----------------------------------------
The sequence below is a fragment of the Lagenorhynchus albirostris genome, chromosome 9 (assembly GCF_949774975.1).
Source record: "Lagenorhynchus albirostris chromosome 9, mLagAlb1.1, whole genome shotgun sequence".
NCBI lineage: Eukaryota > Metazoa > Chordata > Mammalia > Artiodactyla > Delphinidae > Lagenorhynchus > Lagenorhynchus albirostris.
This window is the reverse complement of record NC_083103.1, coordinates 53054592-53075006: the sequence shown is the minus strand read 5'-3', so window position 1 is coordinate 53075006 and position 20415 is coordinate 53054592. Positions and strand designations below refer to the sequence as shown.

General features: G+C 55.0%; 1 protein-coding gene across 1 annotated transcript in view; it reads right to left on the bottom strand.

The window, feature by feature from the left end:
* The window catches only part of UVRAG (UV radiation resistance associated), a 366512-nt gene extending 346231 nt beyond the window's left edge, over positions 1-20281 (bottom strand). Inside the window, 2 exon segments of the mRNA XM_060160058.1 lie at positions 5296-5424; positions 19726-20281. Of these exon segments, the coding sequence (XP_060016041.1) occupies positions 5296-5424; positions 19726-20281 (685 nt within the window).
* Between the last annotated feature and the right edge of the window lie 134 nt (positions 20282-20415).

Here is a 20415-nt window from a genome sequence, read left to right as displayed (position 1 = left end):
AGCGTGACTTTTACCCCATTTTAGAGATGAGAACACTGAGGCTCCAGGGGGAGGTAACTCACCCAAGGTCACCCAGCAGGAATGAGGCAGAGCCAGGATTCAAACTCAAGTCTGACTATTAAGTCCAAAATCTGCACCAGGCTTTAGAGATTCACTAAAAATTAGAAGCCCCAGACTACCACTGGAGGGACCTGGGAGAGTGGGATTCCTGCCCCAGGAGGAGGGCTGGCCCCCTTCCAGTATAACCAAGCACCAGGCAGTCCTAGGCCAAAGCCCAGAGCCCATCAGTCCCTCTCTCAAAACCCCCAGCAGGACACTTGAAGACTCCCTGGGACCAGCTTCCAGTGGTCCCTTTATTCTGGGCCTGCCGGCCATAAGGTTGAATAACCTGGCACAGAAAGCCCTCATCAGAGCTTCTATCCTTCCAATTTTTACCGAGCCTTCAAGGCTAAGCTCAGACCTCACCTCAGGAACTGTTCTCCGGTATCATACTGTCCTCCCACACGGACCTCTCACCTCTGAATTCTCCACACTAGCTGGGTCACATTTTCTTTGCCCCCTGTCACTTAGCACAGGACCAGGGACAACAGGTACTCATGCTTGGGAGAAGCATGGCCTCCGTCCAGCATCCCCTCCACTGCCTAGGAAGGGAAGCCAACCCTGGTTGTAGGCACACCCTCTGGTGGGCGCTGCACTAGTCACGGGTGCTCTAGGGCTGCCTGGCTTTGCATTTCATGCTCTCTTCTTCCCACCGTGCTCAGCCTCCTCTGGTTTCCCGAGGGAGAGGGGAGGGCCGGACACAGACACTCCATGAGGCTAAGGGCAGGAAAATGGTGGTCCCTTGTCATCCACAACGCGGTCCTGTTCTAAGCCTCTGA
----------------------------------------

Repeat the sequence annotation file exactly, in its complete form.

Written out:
The sequence below is a fragment of the Lagenorhynchus albirostris genome, chromosome 9 (assembly GCF_949774975.1).
Source record: "Lagenorhynchus albirostris chromosome 9, mLagAlb1.1, whole genome shotgun sequence".
NCBI lineage: Eukaryota > Metazoa > Chordata > Mammalia > Artiodactyla > Delphinidae > Lagenorhynchus > Lagenorhynchus albirostris.
This window is the reverse complement of record NC_083103.1, coordinates 53054592-53075006: the sequence shown is the minus strand read 5'-3', so window position 1 is coordinate 53075006 and position 20415 is coordinate 53054592. Positions and strand designations below refer to the sequence as shown.

General features: G+C 55.0%; 1 protein-coding gene across 1 annotated transcript in view; it reads right to left on the bottom strand.

The window, feature by feature from the left end:
* The window catches only part of UVRAG (UV radiation resistance associated), a 366512-nt gene extending 346231 nt beyond the window's left edge, over positions 1-20281 (bottom strand). Inside the window, 2 exon segments of the mRNA XM_060160058.1 lie at positions 5296-5424; positions 19726-20281. Of these exon segments, the coding sequence (XP_060016041.1) occupies positions 5296-5424; positions 19726-20281 (685 nt within the window).
* Between the last annotated feature and the right edge of the window lie 134 nt (positions 20282-20415).

Here is a 20415-nt window from a genome sequence, read left to right as displayed (position 1 = left end):
AGCGTGACTTTTACCCCATTTTAGAGATGAGAACACTGAGGCTCCAGGGGGAGGTAACTCACCCAAGGTCACCCAGCAGGAATGAGGCAGAGCCAGGATTCAAACTCAAGTCTGACTATTAAGTCCAAAATCTGCACCAGGCTTTAGAGATTCACTAAAAATTAGAAGCCCCAGACTACCACTGGAGGGACCTGGGAGAGTGGGATTCCTGCCCCAGGAGGAGGGCTGGCCCCCTTCCAGTATAACCAAGCACCAGGCAGTCCTAGGCCAAAGCCCAGAGCCCATCAGTCCCTCTCTCAAAACCCCCAGCAGGACACTTGAAGACTCCCTGGGACCAGCTTCCAGTGGTCCCTTTATTCTGGGCCTGCCGGCCATAAGGTTGAATAACCTGGCACAGAAAGCCCTCATCAGAGCTTCTATCCTTCCAATTTTTACCGAGCCTTCAAGGCTAAGCTCAGACCTCACCTCAGGAACTGTTCTCCGGTATCATACTGTCCTCCCACACGGACCTCTCACCTCTGAATTCTCCACACTAGCTGGGTCACATTTTCTTTGCCCCCTGTCACTTAGCACAGGACCAGGGACAACAGGTACTCATGCTTGGGAGAAGCATGGCCTCCGTCCAGCATCCCCTCCACTGCCTAGGAAGGGAAGCCAACCCTGGTTGTAGGCACACCCTCTGGTGGGCGCTGCACTAGTCACGGGTGCTCTAGGGCTGCCTGGCTTTGCATTTCATGCTCTCTTCTTCCCACCGTGCTCAGCCTCCTCTGGTTTCCCGAGGGAGAGGGGAGGGCCGGACACAGACACTCCATGAGGCTAAGGGCAGGAAAATGGTGGTCCCTTGTCATCCACAACGCGGTCCTGTTCTAAGCCTCTGA